The three values for
true - when content goes into the repository (is committed), its line endings will be converted to LF, and when content comes out of the repository (is checked out), the line endings be converted to CRLF. This is in general meant for clueless windows users/editors. Given the assumption that an editor (or user) is going to create files with CRLF endings, and will freak out if it sees normal LF endings, but that you want LF endings in the repo, this will hopefully cover you. It's possible for things to go awry, though. There are examples of spurious merge conflicts and reports of modified files in the linked questions.
input - when content goes into the repository, its line endings will be converted to LF, but content is left untouched on the way out. This is basically in the same realm as
true, with the assumption that the editors actually can deal with LF endings correctly; you're just guarding against the possibility of accidentally creating a file with CRLF endings.
false - git doesn't deal with line endings at all. It's up to you. This is what a lot of people recommend. With this setting, if a file's line endings are going to be messed with, you'll have to be aware of it, so merge conflicts are a lot less likely (assuming informed users). Educating developers about how to use their editors/IDEs can pretty much take care of the problem. All of the editors I've seen designed for programmers are capable of dealing with this if configured properly.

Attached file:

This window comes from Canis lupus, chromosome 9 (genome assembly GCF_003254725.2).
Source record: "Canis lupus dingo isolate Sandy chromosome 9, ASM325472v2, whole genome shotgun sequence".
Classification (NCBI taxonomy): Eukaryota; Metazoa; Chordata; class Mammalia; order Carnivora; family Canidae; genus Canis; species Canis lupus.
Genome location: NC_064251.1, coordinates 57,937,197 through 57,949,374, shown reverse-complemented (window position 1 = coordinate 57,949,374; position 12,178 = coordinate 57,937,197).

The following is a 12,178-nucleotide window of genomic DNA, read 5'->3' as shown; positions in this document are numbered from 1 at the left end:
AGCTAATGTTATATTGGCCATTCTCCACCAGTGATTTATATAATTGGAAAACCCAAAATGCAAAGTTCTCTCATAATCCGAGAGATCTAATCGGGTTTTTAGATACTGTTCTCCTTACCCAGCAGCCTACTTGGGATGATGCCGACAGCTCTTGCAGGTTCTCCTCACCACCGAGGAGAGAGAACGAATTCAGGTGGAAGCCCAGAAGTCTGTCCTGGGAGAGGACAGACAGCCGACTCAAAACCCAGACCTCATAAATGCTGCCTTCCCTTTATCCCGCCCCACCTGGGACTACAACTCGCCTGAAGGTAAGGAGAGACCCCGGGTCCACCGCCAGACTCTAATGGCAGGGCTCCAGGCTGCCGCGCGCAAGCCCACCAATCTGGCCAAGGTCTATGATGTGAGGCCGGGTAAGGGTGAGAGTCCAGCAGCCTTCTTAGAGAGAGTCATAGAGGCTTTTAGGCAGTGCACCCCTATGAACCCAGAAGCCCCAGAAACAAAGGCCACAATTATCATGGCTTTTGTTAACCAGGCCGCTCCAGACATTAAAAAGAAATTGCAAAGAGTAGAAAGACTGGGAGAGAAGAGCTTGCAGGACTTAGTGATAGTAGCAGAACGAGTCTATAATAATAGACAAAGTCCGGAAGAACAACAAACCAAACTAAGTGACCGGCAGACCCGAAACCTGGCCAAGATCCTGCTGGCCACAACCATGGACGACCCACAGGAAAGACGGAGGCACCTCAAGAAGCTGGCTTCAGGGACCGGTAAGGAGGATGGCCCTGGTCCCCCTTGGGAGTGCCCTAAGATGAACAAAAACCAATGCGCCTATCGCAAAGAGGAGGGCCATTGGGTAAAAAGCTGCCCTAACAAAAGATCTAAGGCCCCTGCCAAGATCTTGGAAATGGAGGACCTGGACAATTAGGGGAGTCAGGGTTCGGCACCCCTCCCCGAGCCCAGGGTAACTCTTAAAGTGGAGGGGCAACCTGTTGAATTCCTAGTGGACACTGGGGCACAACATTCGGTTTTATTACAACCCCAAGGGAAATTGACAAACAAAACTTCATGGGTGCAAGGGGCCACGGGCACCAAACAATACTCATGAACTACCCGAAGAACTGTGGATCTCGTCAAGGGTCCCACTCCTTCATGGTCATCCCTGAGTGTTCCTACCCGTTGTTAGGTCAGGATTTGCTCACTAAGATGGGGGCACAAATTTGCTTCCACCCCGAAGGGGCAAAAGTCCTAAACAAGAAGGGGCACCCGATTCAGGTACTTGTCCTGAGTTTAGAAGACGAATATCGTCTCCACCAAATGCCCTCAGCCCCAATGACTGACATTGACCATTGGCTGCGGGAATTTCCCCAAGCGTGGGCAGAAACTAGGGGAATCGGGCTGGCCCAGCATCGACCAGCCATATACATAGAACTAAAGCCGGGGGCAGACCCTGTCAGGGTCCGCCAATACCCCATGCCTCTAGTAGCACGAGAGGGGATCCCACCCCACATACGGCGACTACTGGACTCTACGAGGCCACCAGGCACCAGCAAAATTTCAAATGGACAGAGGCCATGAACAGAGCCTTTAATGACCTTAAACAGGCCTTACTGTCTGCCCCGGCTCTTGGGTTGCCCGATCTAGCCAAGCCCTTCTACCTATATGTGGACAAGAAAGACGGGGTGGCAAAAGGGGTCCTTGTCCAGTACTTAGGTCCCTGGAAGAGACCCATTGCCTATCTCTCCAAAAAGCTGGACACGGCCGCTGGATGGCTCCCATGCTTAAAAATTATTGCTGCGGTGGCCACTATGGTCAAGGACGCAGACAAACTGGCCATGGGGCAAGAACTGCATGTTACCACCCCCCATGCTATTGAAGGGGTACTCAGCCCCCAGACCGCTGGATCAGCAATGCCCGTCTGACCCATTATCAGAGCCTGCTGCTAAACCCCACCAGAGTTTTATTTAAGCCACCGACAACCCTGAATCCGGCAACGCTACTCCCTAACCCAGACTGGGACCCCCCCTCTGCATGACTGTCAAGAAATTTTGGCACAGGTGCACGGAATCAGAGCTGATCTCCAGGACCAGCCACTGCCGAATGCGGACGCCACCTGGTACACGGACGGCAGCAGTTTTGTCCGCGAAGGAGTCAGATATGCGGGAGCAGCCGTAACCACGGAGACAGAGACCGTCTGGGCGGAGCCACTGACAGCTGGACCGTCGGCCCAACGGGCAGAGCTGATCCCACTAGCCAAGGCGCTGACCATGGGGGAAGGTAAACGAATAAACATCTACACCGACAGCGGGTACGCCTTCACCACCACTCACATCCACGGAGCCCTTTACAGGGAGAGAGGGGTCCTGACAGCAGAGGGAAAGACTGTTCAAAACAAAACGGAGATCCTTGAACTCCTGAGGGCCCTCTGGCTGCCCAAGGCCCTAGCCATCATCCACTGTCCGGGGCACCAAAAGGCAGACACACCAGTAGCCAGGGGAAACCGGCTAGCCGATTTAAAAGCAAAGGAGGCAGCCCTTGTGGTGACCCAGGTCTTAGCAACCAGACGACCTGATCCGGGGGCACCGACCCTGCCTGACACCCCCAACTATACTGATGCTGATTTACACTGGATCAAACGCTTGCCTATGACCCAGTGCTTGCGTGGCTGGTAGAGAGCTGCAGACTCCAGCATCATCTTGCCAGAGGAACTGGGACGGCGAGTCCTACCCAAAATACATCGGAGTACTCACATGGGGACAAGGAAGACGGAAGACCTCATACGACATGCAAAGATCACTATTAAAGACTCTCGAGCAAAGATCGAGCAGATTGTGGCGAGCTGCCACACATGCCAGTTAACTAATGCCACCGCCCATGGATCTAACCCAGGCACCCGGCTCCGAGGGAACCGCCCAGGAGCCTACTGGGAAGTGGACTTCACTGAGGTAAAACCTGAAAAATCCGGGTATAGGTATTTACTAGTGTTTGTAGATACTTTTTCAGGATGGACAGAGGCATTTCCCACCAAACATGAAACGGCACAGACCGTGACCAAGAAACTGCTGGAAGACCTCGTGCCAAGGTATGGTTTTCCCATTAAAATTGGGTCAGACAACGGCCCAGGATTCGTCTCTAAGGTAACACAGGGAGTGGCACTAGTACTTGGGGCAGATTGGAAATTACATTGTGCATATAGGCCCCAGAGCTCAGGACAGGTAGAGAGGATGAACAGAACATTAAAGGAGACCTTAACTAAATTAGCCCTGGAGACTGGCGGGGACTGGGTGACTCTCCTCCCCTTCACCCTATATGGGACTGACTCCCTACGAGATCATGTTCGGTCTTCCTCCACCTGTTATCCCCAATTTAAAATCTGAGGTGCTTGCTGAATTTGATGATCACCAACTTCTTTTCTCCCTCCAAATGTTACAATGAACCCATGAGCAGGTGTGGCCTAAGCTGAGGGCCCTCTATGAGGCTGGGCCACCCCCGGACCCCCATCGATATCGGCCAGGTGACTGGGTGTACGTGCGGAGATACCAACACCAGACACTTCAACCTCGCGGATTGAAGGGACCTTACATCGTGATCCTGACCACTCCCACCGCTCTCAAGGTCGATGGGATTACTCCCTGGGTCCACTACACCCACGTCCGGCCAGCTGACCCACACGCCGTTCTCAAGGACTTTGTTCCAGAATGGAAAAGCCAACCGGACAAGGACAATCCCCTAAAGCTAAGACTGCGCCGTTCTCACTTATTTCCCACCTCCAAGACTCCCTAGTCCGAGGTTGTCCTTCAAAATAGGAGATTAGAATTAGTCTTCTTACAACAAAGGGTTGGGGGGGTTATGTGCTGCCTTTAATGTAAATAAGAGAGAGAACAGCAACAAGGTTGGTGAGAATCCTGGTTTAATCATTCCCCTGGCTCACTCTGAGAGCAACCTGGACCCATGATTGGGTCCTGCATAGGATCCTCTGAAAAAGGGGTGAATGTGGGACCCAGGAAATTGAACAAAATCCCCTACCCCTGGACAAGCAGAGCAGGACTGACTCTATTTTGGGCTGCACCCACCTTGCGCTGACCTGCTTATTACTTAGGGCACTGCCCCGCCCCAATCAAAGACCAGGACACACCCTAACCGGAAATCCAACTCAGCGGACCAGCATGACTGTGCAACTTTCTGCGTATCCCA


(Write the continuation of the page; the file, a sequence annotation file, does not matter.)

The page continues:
autocrlf will not affect content which is already in the repository. If you've committed something with CRLF endings previously, they'll stay that way. This is a very good reason to avoid depending on autocrlf; if one user doesn't have it set, they can get content with CRLF endings into the repo, and it'll stick around. A stronger way to force normalization is with the text attribute; setting it to
auto for a given path will mark it for end-of-line normalization, assuming git decides the content is text (not binary).
A related option is
safecrlf, which is basically just a way to make sure you don't irreversably perform CRLF conversion on a binary file.
I don't have a ton of experience dealing with Windows issues and git, so feedback about implications/pitfalls is certainly welcome.